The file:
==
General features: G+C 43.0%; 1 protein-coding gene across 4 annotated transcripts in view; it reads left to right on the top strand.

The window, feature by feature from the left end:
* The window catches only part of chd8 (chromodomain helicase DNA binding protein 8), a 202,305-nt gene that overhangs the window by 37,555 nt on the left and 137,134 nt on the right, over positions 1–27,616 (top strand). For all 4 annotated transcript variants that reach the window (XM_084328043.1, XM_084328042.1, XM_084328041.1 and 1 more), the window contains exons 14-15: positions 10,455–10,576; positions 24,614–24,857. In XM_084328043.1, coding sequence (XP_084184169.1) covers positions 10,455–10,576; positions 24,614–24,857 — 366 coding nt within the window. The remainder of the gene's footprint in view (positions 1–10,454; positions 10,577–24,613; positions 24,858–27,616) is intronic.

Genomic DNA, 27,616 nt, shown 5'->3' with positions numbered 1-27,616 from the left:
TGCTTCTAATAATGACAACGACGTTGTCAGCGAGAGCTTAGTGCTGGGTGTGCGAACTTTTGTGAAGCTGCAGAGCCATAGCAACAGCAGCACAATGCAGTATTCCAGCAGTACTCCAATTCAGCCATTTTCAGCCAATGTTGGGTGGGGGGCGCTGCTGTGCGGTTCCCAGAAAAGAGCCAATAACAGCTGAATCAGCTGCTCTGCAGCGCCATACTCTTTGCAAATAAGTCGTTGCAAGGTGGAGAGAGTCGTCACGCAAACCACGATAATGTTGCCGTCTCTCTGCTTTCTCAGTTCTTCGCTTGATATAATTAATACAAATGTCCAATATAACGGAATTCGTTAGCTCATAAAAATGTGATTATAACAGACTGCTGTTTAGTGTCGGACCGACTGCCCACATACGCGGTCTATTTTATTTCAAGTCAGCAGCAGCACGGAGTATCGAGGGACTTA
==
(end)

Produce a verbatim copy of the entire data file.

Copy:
General features: G+C 43.0%; 1 protein-coding gene across 4 annotated transcripts in view; it reads left to right on the top strand.

The window, feature by feature from the left end:
* The window catches only part of chd8 (chromodomain helicase DNA binding protein 8), a 202,305-nt gene that overhangs the window by 37,555 nt on the left and 137,134 nt on the right, over positions 1–27,616 (top strand). For all 4 annotated transcript variants that reach the window (XM_084328043.1, XM_084328042.1, XM_084328041.1 and 1 more), the window contains exons 14-15: positions 10,455–10,576; positions 24,614–24,857. In XM_084328043.1, coding sequence (XP_084184169.1) covers positions 10,455–10,576; positions 24,614–24,857 — 366 coding nt within the window. The remainder of the gene's footprint in view (positions 1–10,454; positions 10,577–24,613; positions 24,858–27,616) is intronic.

Genomic DNA, 27,616 nt, shown 5'->3' with positions numbered 1-27,616 from the left:
TGCTTCTAATAATGACAACGACGTTGTCAGCGAGAGCTTAGTGCTGGGTGTGCGAACTTTTGTGAAGCTGCAGAGCCATAGCAACAGCAGCACAATGCAGTATTCCAGCAGTACTCCAATTCAGCCATTTTCAGCCAATGTTGGGTGGGGGGCGCTGCTGTGCGGTTCCCAGAAAAGAGCCAATAACAGCTGAATCAGCTGCTCTGCAGCGCCATACTCTTTGCAAATAAGTCGTTGCAAGGTGGAGAGAGTCGTCACGCAAACCACGATAATGTTGCCGTCTCTCTGCTTTCTCAGTTCTTCGCTTGATATAATTAATACAAATGTCCAATATAACGGAATTCGTTAGCTCATAAAAATGTGATTATAACAGACTGCTGTTTAGTGTCGGACCGACTGCCCACATACGCGGTCTATTTTATTTCAAGTCAGCAGCAGCACGGAGTATCGAGGGACTTA